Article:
SanDisk Cruzer U3 Drive

September 28th, 2007 by Potato

I’ve had a Kingston USB drive with U3 for a while now, and have quite liked it. The U3 software can be a little naggy at times, and does slow down the first recognition of the drive by Windows, but the ability to carry around some programs, and most importantly, to easily password protect the whole stick appeals to me.

So when my dad decided that he didn’t want to carry his laptop back and forth with him to the cottage, and instead bought a second to leave there, he suddenly had a need for something to securely carry his data back and forth. I decided to get him a U3 thumb drive, and some kind of automated synchronization software. When I saw the SanDisk cruzer 4 GB U3 stick with “Cruzersync” I figured I had exactly what he needed. Cruzersync is billed as a synchronization program:

CruzerSync™ U3 Edition software allows SanDisk Cruzer® smart drive users to easily and securely (AES 128-bit encryption) access, edit and restore ALL their personal files (productivity documents, audio and video files, bookmarks etc.) and Outlook® data (emails, attachments, calendar, contacts, notes, tasks) at anytime from any computer in the world. A true Mobile Desktop at your fingertips!

[emphasis mine].

It turns out, though, that it’s not a synchronization program at all. It is fairly intuitive and easy to set up a “synchronization” between the computer and the stick, and once the directories to sync are set up, it will “synchronize” with just one button to find, so it’s perfect for my dad… except that it only works on one computer. You can’t really synchronize at all, instead it’s just a flashy automatic backup program. There is a mechanism for uploading files off the stick to another computer (or to your “main computer” if you accidentally delete some), but it’s no more automatic or intuitive than using the drive as a normal disk/folder and manually copying the files back and forth.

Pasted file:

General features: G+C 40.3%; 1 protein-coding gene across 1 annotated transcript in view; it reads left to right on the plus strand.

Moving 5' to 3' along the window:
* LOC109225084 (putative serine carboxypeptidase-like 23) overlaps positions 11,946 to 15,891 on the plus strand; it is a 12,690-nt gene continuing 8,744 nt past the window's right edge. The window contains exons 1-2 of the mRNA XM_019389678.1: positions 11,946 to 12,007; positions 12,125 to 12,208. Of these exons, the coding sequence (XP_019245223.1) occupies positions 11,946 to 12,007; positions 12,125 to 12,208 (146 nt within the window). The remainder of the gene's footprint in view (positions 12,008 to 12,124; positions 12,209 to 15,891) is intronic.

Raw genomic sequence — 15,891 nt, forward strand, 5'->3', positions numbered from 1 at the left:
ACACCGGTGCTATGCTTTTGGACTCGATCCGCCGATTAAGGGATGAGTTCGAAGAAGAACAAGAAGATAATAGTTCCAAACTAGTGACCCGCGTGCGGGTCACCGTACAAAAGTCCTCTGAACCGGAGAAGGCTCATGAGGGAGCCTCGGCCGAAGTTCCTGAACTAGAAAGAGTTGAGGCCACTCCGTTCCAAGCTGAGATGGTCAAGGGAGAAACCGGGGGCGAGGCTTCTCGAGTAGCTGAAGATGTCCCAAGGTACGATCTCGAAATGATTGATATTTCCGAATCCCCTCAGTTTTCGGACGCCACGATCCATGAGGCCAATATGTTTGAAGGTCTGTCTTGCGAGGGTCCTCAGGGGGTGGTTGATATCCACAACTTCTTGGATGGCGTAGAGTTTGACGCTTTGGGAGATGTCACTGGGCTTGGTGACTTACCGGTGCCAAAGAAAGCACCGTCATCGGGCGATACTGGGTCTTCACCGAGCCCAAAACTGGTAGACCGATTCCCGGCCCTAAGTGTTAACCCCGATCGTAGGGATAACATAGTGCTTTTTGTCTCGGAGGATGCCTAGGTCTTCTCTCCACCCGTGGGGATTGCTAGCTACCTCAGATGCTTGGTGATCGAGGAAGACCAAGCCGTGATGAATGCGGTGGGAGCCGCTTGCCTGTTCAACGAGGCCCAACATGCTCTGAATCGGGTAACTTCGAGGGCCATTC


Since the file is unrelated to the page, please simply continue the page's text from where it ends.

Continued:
Other than that bit of bait-and-switch, it seems to be a good drive. It has a decent write speed, it’s light, and attractive (the black with orange accent light is very Halloweeny :)

With U3, there are some other providers of software, so I’m trying some other synchronization tools to see if they’ll work for my dad (they’re a bit pricey, around $30, but that’s really nothing compared to $900 for a second laptop). Otherwise, I may have to teach him how to copy his work to the U3 drive and then back to the computer, or create some kind of batch file to do that automagically.

Wayfare also recently got a new Kingston memory stick, this a 4 GB one without U3 (she just outgrew her 2 GB stick). However, it’s been frightlyfully slow, taking a good couple of seconds to save an empty Word document to the stick, and over a minute to save my thesis. Her old memory stick, also a Kingston, was at least twice as fast at transferring the very same files. Kingston tech support suggested that there might be a defect with it, and that they did have a batch go out that should be recalled due to slow speeds, but her serial number wasn’t in the range. We replaced it anyway, but the replacement is just as bad. Of course, they both came from the same Best Buy within a day or so of each other, so maybe I shouldn’t have expected any kind of improvement. I think we’re going to try exchanging it for a SanDisk next week.

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